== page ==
This article was originally posted by Karina Gafford on MilitaryByOwner.com. For up to date property listings, call The Litton Group at 210.802.8310.
Are you a first time military homebuyer filing your taxes? Congratulations! You will spend much more time on your taxes by itemizing rather than taking a standardized deduction, but on the plus side tax time just became far more lucrative for you!
Except in a select number of states, renters don’t have the opportunity to claim tax deductions on their rate; homeowners, meanwhile, have lots of opportunities for deductions.
The mortgage interest deduction is the most well-known and popular benefit of homeownership. You can read more about that in our post on 9 Important Tax Deductions for Homeowners and Landlords, but let’s cover what else you need to know for taxes if you bought or sold a home in 2015.
Did your lender outline discount or mortgage points when you agreed to and signed for your loan? Your settlement statement will clarify that for you, but you’ll also find this on your Form 1098. A discount point helps you bring down the interest rate for your mortgage, which can save you on your monthly payment. These points can also bring down your owed taxes, but as every situation with mortgage points is different, it’s best to check with a tax professional first before making the claim.
Other Closing Costs
All the nitpicky little fees, such as lender fees, credit report fees, appraisals, and inspections are not tax write-offs. That’s just the cost of doing business in home buying. Ideally, you’ll find a lender who will waive lender fees to help defray some of the heavy costs associated with closing a loan.
Private Mortgage Insurance (PMI)
Military families using their VA loan benefit don’t have to pay for Private Mortgage Insurance, which saves an average of $100 per month. Families who use FHA loan products or conventional loan products with a lower than 20% down payment do have to pay PMI. Currently, PMI counts as a tax write-off, but this deduction is set to expire.
Did you add a Home Equity Line of Credit to your home purchase? Many choose to add a HELOC to help with home improvements. You can deduct interest on up to $100,000 on a HELOC; however, you can only deduct on the amount up to the loan to value ratio of the property. So, if you bought a house for $300,000, but your house is worth $350,000, and you added a HELOC of $100,000, you have a total of $400,000 invested in the property, so you are $50,000 invested over value. This means that you could only deduct interest on $50,000 of the HELOC.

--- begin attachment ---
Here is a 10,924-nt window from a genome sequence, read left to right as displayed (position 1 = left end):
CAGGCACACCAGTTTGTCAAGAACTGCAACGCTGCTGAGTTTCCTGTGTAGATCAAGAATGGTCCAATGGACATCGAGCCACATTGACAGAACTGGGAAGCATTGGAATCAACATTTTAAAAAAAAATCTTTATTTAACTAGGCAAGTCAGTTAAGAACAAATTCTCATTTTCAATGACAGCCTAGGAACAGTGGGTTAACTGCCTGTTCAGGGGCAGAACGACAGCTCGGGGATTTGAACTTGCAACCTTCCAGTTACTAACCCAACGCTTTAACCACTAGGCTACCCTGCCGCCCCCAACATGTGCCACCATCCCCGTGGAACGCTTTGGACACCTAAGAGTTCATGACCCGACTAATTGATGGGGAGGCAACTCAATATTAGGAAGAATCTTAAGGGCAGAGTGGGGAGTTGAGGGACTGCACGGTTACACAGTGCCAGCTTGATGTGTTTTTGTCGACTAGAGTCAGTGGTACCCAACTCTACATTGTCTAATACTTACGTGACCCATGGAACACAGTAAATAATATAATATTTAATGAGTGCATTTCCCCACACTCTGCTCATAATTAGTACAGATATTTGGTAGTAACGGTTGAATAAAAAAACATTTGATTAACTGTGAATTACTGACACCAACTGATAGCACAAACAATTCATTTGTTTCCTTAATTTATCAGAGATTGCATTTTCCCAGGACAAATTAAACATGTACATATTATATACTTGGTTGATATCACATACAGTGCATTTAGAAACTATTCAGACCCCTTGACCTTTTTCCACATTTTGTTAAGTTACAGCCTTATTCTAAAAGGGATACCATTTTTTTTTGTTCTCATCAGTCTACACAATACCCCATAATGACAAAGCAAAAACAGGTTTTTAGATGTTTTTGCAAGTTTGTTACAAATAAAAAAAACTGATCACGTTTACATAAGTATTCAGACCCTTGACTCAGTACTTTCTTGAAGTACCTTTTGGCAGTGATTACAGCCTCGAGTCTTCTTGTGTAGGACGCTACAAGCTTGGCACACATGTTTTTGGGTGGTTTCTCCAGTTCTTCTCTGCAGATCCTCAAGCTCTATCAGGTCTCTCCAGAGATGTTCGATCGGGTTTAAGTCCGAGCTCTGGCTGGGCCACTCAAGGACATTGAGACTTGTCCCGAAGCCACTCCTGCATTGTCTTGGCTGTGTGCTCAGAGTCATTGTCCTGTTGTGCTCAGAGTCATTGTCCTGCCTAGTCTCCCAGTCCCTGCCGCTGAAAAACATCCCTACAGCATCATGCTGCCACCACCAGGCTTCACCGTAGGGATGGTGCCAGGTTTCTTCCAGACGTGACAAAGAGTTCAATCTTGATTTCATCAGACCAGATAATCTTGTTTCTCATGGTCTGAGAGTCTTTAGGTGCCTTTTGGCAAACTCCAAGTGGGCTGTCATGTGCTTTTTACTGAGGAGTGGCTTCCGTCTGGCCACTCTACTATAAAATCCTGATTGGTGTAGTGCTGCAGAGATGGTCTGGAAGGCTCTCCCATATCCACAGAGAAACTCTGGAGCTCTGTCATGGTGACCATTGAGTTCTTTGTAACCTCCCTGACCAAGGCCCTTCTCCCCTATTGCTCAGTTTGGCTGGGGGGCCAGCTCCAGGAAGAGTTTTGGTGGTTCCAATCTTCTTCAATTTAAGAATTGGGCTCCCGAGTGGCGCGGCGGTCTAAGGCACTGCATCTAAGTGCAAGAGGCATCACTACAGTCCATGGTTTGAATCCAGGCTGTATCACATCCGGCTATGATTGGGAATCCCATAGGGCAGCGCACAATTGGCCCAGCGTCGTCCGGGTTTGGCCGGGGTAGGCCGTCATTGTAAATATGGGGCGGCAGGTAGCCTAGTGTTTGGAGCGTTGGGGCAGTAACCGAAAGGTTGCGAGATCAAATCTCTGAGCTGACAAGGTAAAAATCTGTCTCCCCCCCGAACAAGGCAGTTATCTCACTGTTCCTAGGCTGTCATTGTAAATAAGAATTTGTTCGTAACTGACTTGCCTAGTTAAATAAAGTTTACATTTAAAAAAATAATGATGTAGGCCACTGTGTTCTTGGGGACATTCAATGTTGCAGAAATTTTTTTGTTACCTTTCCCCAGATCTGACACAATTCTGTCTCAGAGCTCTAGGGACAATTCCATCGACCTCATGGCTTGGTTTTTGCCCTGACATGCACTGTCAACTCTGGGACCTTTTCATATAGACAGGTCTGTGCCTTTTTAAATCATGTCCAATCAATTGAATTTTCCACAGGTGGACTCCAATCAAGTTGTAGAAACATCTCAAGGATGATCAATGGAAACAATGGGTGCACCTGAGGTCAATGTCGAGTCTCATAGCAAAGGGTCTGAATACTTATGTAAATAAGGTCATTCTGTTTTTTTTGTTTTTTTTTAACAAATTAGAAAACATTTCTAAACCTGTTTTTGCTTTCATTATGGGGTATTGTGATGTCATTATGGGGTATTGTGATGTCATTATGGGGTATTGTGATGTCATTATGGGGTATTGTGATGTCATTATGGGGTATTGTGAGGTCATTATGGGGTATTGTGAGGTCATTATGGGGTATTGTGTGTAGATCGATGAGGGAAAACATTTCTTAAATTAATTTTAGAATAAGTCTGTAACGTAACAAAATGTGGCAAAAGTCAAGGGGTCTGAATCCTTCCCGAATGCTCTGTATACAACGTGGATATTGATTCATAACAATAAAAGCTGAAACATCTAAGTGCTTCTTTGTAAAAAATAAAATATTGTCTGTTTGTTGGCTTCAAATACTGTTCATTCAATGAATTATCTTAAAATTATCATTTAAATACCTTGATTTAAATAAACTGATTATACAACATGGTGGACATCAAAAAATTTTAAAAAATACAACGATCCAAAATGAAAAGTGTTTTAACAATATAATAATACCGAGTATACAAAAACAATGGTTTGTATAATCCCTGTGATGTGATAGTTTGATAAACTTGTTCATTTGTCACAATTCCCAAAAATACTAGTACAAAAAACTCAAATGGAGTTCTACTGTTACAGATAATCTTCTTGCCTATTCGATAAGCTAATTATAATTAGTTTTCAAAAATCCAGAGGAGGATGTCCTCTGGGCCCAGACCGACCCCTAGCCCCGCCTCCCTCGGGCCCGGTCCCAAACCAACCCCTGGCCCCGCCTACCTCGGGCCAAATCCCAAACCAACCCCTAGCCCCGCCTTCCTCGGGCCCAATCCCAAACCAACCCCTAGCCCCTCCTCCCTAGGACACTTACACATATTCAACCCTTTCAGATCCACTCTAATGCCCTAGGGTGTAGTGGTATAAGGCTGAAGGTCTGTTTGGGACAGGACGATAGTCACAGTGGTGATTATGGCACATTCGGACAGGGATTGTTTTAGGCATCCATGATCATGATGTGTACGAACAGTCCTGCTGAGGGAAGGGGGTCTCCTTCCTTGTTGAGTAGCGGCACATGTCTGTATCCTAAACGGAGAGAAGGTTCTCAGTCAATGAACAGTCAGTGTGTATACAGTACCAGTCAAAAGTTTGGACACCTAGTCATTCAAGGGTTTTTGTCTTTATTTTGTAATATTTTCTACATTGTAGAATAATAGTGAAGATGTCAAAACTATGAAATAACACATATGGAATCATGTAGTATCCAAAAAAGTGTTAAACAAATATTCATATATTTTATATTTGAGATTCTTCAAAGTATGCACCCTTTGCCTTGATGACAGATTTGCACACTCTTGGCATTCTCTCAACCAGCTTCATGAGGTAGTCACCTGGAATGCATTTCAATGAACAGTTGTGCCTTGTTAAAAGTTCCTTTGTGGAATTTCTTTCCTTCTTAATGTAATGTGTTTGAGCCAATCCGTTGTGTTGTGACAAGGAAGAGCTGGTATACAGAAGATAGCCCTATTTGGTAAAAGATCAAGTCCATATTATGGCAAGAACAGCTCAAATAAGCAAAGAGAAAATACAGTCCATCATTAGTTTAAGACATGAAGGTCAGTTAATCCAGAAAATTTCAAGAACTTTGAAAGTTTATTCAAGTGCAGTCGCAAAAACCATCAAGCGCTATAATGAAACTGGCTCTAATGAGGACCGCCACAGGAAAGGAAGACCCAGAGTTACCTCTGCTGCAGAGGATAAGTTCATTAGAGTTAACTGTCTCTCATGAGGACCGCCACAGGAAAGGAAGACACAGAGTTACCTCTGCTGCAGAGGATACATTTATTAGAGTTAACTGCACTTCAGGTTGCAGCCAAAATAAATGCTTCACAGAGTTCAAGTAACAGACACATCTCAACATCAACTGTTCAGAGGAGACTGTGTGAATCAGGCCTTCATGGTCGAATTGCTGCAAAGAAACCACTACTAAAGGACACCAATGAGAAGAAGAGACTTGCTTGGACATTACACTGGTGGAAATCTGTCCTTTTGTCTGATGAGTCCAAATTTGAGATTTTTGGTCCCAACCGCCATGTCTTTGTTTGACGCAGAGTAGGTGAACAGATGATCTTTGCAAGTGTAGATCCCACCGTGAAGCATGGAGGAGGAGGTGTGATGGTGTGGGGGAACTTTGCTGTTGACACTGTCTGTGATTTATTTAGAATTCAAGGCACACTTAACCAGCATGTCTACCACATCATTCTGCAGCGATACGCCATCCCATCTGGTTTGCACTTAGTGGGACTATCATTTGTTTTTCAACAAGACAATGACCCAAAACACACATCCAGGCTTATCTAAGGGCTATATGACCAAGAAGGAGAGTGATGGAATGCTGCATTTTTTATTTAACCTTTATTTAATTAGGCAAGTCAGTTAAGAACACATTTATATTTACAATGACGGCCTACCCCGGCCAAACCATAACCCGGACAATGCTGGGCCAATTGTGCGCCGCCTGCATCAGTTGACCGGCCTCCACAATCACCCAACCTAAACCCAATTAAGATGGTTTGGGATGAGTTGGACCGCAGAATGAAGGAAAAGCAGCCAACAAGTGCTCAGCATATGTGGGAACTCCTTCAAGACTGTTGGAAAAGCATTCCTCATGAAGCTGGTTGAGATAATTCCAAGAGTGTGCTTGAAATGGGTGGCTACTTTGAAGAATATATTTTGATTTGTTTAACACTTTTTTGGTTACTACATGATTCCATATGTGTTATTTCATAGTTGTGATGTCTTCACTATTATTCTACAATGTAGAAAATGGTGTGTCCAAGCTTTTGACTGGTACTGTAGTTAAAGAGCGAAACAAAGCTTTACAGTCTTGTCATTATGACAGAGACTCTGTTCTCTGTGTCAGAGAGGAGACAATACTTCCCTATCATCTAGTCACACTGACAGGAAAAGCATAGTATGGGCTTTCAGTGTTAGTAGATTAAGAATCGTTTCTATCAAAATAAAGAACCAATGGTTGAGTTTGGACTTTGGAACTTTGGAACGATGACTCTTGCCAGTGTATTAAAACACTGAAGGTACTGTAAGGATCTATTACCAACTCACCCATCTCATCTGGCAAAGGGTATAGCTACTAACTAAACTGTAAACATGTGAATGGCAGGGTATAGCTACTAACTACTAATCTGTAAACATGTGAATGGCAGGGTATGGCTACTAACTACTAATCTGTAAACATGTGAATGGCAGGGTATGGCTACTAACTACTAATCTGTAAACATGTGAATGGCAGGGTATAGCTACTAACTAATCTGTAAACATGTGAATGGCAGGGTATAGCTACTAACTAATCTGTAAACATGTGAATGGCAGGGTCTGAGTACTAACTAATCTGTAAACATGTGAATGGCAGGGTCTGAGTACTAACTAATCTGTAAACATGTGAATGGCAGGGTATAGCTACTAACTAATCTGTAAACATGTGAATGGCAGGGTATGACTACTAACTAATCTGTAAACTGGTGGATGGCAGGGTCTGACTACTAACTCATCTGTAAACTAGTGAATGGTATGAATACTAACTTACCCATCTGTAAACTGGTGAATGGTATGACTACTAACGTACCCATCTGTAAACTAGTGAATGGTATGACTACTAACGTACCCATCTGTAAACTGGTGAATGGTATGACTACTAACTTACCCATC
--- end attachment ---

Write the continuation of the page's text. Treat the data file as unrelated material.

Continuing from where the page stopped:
The IRS is quite finicky about which repairs are tax deductible and which ones are not. A good rule of thumb, though, is that if you make the repair simply to beautify the home, then it is not tax deductible. If you make the repair to help accommodate a disabled family member, then it is tax deductible.
Energy Efficiency Upgrades
In years past, installing energy efficiency upgrades found homeowners financial reward come tax time. Now, energy efficiency upgrades are disappearing, and they are set to expire at the end of this year. Now, the reward is purely in knowing that you have helped the environment (and saved on your utility bills!). Some items that currently count as part of the Residential Renewable Energy Tax Credit include solar panels and solar water heaters.
Home Sale Tax-Free Profit!
If you sold a home at your last duty station and rolled the profits into your home purchase at your next duty station, then you’ve got more good news coming. You don’t owe taxes on the profits gained from that home sale unless your home sale profit exceeded $250,000 for an individual or $500,000 for a married couple. If your profit exceeds those amounts then a) Go you!, and b) Check out our post on how to defer capital gains taxesusing something called a 1031 Exchange. Send this link to your wealthy friends and let them know you accept thanks in the form of steak dinners when they save bucket loads of cash.
Some final thoughts…
If you’re considering buying a home and are weighing tax deductions into your home budget, you may want to reconsider this budgeting option. Tax deductions and credits aren’t permanent, and we can never count on any of them to stick around past the end of the calendar year. Taxes are eternal, and tax deductions are political. So, if you’re considering making the leap from renter to homeowner, count on no deductions, and anything you get will be a great bonus that you can apply to paying off that mortgage more quickly!